TN releases minority list for Christian medical colleges after SC judgment on CMC
Following the Supreme Court judgment on the petition filed by Christian Medical College (CMC), Vellore on January 19, the Tamil Nadu government on February 15 released a tentative eligibility list of religious and linguistic minority candidates for reservation in private medical colleges.
The CMC had prayed the apex court to quash the Tamil Nadu Medical Selection Committee’s letter whereby the state government demanded to impose the state policy of providing 50 per cent reservation in undergraduate and postgraduate medical seats under state quota, to religious minorities.
The state has 17 self-financing medical colleges under The Tamil Nadu Dr MGR Medical University – of this, nine are minority institutions. The reservation for minorities is done based on two factors – linguistic and religious identities. While the state has five Telugu and one Malayali minority institutions, for religious minorities, it has three Christian minority institutions.
The ratio of seats shared between the government and management of unaided self-financing medical and dental colleges in non-minority institutions is 65:35. The seat-sharing ratio of the state government and management of minority institutions is 50:50. However, the Selection Committee claims that it has learnt that for the past few years, these minority institutions have not been properly implementing the reservations. While in 2020-2021, only three institutions surrendered the seats which were meant for religious and linguistic minorities, the remaining institutions either did not implement the reservation or they predetermined the intake themselves.
‘CMC admitted less meritorious students’
“The minority reservation policy in private medical colleges has been there for many years. But this year alone, the CMC filed a case and that is why we have released the minority list on our website,” said Dr P Vasanthamani, secretary of the state Selection Committee.
Earlier students were required to apply with the CMC and the college would prepare a list of eligible students from across the country. It would then send the list to the Selection Committee for approval. This year, the Selection Committee has analysed the allotment of seats done in the last four years based on the NEET eligibility marks.
“We came to know that many of the students were given seats by this institution, though they scored below the ranks of Scheduled Caste (Arunthathiyars) and Scheduled Tribes, albeit a majority of Christians are from Backward Classes or Most Backward Classes. It means, the college gave seats to less meritorious students instead of choosing eligible students from the general merit list. So the Selection Committee has decided that this year it will prepare a list and only eligible students will be admitted. We have communicated this to the CMC and hence they have gone to the court,” she said.
While hearing the CMC’s petition against the government, the apex court directed that the admissions of students belonging to Christian community to PG Courses in 2020-21 in CMC would be done based on the NEET merit list. Based on the court order, the Selection Committee revised the PG list. But here lies the detail. In the revised list, the state has allotted seats to Christian students only from Tamil Nadu.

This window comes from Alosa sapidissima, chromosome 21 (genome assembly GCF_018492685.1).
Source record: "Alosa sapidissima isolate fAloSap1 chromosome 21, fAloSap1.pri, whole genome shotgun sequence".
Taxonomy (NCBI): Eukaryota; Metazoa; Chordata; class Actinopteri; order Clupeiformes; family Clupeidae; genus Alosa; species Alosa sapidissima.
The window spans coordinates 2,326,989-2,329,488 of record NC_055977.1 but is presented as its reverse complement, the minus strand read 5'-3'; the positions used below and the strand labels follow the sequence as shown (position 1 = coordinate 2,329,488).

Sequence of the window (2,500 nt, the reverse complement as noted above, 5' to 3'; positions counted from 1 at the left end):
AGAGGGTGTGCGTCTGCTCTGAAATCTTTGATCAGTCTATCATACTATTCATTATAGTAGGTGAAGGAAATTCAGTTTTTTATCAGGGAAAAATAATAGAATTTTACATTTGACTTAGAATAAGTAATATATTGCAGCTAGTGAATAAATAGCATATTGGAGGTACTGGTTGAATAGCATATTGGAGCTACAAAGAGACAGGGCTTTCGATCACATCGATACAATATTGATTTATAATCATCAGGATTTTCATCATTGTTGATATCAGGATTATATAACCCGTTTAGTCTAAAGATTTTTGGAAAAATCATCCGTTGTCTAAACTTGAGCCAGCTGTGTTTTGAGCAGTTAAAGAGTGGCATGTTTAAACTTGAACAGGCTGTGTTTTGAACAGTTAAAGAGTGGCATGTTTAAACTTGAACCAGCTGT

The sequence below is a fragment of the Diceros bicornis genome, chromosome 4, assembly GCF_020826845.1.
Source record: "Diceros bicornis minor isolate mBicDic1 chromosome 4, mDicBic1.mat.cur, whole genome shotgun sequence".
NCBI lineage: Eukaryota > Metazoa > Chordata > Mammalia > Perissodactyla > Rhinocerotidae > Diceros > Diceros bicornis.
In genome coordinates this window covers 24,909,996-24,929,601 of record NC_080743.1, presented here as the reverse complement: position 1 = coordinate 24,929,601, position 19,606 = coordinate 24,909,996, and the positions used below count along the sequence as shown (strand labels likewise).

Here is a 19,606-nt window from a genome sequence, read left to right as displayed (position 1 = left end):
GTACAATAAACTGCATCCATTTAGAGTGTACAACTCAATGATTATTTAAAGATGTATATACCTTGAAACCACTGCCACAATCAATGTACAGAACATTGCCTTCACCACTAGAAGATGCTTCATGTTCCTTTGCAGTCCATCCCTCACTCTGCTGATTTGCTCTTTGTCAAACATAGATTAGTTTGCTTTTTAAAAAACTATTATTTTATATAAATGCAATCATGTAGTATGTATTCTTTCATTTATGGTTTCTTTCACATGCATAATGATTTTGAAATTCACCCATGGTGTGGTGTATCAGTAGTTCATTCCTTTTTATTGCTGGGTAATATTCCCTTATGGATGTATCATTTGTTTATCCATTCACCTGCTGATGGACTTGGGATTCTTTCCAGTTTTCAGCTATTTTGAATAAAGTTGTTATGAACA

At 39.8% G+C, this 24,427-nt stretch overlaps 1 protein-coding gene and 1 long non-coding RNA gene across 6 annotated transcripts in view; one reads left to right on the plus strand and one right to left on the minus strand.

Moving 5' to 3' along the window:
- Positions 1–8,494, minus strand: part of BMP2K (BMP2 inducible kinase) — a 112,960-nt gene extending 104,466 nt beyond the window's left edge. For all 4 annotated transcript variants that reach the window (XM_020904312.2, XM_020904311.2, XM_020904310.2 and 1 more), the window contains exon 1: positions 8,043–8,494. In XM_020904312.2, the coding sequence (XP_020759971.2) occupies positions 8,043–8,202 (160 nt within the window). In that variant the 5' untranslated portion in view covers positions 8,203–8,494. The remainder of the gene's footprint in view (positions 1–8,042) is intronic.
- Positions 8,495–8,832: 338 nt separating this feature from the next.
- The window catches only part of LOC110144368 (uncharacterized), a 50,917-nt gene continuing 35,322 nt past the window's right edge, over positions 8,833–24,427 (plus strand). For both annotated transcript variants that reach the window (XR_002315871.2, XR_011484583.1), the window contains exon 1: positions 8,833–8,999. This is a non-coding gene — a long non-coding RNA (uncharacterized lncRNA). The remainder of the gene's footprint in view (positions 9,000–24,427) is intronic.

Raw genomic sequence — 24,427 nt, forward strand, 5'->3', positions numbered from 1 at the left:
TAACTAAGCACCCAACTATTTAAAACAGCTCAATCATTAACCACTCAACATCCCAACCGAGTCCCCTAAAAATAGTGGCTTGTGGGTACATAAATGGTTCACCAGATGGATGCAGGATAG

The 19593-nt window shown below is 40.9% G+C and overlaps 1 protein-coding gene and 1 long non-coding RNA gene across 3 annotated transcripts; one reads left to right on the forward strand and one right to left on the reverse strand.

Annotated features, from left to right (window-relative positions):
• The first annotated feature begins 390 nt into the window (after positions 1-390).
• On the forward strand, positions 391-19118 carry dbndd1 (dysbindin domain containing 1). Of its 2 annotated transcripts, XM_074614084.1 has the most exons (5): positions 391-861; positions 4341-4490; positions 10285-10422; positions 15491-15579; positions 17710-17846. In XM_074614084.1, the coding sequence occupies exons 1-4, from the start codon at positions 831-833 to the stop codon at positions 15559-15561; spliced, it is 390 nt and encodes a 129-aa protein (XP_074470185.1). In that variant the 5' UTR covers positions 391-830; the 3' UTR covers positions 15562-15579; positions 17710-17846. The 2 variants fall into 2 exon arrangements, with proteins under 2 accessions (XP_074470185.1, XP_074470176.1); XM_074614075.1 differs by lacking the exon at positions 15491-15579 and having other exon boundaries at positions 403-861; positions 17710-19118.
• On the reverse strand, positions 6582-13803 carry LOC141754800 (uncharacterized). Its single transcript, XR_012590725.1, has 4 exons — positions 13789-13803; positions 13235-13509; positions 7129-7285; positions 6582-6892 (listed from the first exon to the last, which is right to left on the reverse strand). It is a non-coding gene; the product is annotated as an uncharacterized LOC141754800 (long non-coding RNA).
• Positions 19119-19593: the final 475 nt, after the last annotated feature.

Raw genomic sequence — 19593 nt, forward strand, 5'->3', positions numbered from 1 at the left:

Admission only for TN Christian students, alleges CMC
Taking exception to the list, the CMC filed an interlocutory application in the court opposing the “state-centered” allotment instead of allowing the admission of the students from across the country. Hearing the petition on February 14, the court observed that the fact that Christian students coming from outside the state would not be entitled for admission in Tamil Nadu as they would not be treated as Christians, should have been highlighted (by the counsel for the state) when the January 19 order was being dictated.
To this, additional Advocate General Amit Anand Tiwari who appeared on behalf of the state government said that the admission taken in the states are based on the state merit list, whereas the Director-General of Health Services conducts counselling from the All India merit list for 15 per cent of seats given to All India Quota pool and allotting seats in deemed universities.
“In our communication, we have also sought that 50 per cent reservation should be given to in-service doctors who served in the state government,” added Vasanthamani. The CMC has also filed a petition against this saying that the in-service quota cannot be extended to management seats.
After hearing all the arguments, the top court said that for this year (2021-22) alone, 30 per cent of seats can be filled by the CMC and the remaining 70 per cent would be filled by the Selection Committee.
“From next year, 100 per cent of seats would be filled by the Selection Committee. All the self-financing colleges including the CMC and deemed universities followed their own procedures in admitting the students. It was only post-NEET they all came for counselling. Following these judgments, hereafter the minorities’ institutions should share their seat matrix and the reservation will be followed,” Vasanthamani said.
When asked about the data on how many minority students were admitted in the last four years in these institutions, she said that the committee is in the process of collecting the data.